Is Being a Woman All That It’s Cracked Up to Be?

On April 16, 2010, Vexing wrote at Feministing that she’s frustrated with the transgendered females she’s met who don’t acknowledge that becoming female has caused them to lose privilege. (For a discussion of privilege, see yesterday’s post.) She wants to know how to convince them that when they were gender-normative males (meaning their gender identity matched their genitalia), they had male privilege and that once they transitioned to female, they lost it.

Vexing’s frustration comes from the reactions she’s received from these transgendered females. They don’t see a problem at all. She hypothesizes that they are so thrilled with being female that they’re willing to put up with the sexism and discrimination that comes with it. Some even appear to welcome it, as a kind of proof that they are indeed being accepted as women.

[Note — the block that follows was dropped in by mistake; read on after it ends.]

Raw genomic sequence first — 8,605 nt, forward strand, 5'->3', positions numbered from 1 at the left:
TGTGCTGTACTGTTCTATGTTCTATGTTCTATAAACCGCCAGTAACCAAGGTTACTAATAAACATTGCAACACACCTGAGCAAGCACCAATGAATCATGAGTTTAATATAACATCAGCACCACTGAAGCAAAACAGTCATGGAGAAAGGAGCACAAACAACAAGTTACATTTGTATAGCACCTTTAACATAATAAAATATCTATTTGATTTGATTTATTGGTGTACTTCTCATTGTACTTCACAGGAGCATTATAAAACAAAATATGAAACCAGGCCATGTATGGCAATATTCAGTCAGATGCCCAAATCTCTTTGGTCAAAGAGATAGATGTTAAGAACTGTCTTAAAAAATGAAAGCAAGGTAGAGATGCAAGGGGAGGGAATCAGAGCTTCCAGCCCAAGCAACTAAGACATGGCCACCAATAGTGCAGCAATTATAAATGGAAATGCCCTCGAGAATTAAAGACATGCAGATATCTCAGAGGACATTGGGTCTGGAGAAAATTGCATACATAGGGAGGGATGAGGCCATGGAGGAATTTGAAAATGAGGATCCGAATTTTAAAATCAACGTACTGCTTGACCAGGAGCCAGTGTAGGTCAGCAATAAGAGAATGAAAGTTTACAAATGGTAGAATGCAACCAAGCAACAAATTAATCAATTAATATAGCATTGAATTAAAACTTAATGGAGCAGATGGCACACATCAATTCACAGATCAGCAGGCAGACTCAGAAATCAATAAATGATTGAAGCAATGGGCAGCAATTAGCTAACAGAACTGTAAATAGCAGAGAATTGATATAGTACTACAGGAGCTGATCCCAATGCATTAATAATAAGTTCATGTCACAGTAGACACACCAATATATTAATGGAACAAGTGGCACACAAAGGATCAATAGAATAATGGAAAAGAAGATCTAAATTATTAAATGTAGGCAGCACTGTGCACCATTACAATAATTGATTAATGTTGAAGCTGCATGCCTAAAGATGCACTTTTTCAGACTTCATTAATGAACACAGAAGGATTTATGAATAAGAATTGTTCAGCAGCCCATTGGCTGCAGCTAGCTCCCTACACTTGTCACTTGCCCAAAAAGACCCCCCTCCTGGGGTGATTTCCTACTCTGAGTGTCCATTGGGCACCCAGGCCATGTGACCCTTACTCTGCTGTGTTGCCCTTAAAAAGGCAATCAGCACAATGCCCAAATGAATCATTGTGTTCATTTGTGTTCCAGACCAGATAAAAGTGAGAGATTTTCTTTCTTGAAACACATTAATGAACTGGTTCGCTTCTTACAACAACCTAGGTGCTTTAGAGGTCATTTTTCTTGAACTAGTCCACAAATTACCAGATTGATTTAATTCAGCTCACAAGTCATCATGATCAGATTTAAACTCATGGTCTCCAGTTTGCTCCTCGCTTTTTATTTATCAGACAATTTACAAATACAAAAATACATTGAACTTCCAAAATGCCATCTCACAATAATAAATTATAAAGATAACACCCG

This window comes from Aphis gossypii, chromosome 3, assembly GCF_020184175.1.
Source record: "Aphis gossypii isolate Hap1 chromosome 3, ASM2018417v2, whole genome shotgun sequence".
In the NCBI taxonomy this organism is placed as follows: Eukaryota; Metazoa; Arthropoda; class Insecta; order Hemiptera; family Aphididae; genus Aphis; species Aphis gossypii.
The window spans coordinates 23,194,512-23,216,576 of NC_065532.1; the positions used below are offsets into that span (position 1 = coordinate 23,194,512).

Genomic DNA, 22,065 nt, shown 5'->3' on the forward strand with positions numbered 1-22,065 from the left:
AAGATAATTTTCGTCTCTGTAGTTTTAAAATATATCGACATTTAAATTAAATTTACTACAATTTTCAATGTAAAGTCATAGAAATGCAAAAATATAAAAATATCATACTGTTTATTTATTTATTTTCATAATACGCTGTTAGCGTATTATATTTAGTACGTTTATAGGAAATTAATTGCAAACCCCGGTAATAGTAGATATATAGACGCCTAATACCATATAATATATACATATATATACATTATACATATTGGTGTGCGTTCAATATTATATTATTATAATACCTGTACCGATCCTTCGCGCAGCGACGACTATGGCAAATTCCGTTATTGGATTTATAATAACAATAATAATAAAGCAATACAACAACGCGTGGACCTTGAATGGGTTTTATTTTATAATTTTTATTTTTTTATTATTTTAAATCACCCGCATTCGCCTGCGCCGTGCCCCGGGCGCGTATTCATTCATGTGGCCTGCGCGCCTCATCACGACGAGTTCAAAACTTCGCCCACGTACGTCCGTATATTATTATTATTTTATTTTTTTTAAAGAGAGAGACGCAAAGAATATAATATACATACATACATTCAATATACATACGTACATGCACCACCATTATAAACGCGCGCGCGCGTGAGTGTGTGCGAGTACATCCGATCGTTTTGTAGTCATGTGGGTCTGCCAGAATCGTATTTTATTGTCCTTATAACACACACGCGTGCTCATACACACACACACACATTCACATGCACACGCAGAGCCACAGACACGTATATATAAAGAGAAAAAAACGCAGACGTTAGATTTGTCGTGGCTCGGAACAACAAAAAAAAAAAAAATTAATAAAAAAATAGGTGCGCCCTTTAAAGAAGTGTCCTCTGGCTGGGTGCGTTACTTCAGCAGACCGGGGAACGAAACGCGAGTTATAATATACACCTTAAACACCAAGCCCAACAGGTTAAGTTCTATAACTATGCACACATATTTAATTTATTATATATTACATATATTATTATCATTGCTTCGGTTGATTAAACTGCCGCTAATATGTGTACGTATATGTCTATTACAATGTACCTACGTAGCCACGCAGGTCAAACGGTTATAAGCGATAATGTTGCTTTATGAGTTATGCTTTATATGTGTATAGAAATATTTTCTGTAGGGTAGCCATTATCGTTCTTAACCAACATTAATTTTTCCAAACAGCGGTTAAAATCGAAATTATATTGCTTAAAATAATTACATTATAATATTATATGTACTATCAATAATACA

It’s not just transgendered females who feel this way. Plenty of gender-normative women seem willing to accept what society dishes out because “after all, it goes with the territory.” These women usually insist that the benefits of being women—being sought after sexually, protected and supported, able to have children, and not having to work—far outweigh the possible deficits—being abused sexually, controlled and mistreated, left high and dry when they become pregnant, and not being able to find meaningful work that pays well.

A woman who refuses to call herself a feminist is one divorce or beating away from becoming one. Everything’s fine as long as she gets to be the star of her perfect little life. But when reality sets in, when she experiences the negative side of being female, when she wakes up and realizes that men get a larger share of the pie than women do, then she may begin to wonder if being a woman is all that it’s cracked up to be.

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